I remember during the election campaign in the United Kingdom the parties were not just bragging about how they would reduce taxes, but they were also bragging about how they were going to reduce costs. It seems as though every party involved, whether it was Liberal, Democrat, Labour or Conservative, was bragging about the fact that that party would cut more.

In this particular situation, information is needed. If the Conservatives are saying that they do not want to create more revenues through taxation, I have nothing against that, but I do when it comes to other things like fees. Recently they imposed a security fee at airports. They can attack us and talk about an iPod tax and the like, but why do they have a tax on travellers? Am I being facetious in saying this? A little, but I am illustrating the point. There are security fees involved because at the end of the day, they cannot pay the bills. It has to come out of general revenue, so there has been an imposition of fees on particular segments of the population.

I even would go so far as to say that recreational boaters now have to get a licence that requires a fee. Is that a cost recovery issue? It just might be, but it is an illustration of how things have to be done.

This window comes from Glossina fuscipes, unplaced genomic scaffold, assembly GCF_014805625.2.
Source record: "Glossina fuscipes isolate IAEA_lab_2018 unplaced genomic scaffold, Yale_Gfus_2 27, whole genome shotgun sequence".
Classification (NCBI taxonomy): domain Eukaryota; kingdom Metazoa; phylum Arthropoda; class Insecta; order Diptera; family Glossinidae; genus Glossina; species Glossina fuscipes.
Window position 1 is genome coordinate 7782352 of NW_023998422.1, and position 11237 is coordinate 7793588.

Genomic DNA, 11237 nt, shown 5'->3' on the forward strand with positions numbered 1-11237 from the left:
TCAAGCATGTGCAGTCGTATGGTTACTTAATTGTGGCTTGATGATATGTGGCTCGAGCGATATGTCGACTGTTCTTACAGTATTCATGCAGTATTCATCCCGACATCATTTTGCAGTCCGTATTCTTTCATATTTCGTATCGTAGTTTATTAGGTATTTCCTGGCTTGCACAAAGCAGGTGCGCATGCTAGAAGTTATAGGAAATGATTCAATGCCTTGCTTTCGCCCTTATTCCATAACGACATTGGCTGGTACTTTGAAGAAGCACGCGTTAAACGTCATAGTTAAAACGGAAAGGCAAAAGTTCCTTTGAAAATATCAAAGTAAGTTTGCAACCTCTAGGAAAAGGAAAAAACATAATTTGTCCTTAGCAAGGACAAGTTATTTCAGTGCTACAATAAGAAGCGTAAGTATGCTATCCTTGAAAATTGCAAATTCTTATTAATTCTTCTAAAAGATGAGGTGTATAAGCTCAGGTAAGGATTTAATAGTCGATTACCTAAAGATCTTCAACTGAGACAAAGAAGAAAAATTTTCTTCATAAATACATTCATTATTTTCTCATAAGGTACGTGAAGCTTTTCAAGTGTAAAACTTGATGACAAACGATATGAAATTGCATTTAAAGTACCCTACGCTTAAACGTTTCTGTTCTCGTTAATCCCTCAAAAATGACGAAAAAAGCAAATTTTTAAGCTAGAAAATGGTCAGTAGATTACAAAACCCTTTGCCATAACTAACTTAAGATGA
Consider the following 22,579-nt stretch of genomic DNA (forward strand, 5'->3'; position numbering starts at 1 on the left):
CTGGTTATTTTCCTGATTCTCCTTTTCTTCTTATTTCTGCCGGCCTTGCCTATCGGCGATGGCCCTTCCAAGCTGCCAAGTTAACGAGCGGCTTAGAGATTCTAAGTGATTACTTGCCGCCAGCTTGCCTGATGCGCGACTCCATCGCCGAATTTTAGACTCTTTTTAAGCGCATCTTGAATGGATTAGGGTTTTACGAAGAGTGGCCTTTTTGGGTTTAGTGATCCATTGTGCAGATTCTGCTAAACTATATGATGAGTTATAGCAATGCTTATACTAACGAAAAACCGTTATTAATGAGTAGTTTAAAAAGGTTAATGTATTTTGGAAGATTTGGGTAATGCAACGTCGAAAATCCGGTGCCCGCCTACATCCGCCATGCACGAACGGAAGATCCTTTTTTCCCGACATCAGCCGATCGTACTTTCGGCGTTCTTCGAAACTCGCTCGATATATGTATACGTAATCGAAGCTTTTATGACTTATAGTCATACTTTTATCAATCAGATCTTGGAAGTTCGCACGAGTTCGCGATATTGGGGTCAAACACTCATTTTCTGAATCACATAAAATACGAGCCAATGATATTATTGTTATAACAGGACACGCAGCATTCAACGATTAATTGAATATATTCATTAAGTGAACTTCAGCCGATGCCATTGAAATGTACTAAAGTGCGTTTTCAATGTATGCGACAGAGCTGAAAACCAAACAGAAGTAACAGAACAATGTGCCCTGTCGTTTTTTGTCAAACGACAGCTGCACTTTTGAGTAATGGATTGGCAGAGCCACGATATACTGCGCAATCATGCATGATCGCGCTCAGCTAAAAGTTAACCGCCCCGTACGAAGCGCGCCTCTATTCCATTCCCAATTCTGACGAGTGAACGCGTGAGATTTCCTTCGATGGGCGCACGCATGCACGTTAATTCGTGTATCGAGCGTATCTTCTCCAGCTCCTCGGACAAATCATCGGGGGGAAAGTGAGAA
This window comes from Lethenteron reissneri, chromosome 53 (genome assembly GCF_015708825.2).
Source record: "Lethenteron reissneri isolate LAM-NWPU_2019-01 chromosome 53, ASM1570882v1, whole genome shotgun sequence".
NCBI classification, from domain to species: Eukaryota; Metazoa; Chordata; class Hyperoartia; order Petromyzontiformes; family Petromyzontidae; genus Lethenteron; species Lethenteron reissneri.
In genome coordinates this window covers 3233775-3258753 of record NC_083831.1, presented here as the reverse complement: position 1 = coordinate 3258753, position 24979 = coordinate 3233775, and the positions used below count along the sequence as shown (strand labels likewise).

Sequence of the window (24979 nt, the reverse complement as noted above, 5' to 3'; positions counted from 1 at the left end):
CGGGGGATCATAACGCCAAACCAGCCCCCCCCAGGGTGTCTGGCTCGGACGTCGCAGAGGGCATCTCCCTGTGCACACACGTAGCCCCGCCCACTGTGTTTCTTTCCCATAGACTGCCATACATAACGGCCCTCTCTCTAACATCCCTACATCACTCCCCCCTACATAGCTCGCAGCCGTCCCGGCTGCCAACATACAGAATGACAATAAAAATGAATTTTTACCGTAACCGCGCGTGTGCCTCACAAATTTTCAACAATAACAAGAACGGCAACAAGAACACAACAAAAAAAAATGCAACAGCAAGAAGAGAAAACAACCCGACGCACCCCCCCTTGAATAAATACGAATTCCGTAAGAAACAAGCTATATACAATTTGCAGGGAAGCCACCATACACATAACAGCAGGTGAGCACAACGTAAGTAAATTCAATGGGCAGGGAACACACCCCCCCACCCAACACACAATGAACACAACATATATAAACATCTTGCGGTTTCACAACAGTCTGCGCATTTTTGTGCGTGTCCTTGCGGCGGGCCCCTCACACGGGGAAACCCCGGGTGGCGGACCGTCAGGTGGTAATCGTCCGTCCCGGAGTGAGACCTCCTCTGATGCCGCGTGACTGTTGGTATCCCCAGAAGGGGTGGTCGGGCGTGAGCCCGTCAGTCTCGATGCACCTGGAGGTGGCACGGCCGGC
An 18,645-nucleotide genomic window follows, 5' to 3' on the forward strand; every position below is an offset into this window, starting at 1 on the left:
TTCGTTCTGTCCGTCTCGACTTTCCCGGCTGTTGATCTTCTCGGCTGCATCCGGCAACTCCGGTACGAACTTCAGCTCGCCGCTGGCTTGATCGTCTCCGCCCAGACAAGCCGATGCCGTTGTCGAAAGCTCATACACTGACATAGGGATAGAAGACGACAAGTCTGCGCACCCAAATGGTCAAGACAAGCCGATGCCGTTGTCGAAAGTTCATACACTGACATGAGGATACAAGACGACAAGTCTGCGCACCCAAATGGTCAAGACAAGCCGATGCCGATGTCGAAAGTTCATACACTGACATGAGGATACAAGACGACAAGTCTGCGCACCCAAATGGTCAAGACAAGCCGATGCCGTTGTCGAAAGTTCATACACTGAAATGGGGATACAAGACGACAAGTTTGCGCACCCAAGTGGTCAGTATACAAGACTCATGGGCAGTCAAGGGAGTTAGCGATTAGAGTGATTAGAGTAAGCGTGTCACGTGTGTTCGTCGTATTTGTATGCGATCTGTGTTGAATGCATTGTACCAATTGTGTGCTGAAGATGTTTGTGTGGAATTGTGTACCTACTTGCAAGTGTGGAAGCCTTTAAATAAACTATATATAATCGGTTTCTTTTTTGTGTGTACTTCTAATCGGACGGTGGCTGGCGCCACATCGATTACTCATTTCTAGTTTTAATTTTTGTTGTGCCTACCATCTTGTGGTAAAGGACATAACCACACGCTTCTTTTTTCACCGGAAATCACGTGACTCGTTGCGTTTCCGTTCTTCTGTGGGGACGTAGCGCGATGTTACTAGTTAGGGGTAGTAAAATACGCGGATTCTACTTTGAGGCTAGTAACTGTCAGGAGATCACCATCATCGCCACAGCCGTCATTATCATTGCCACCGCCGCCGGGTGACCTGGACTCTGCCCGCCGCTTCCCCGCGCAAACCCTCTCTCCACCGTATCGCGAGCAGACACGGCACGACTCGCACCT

To curb this $56 billion deficit, if the Conservatives want to get back to a zero deficit in five, six or seven years, there will be some serious decisions that have to be made.

My hon. colleague across the way spoke of cutting transfers. Let me talk about that. They have a big issue coming up when it comes to health care and health care transfers. I would like my hon. colleague to stand up and talk about that for just a moment because at some point he will have to justify giving the same or more money at the same time as he is going to reduce this $56 billion deficit. Let us see if he can jump through those hoops.

Opposition Motion--Documents Requested by the Standing Committee on Finance
Business of Supply
Government Orders

4:40 p.m.

Conservative

The Deputy Speaker Andrew Scheer

Questions and comments, the hon. member for Elmwood—Transcona.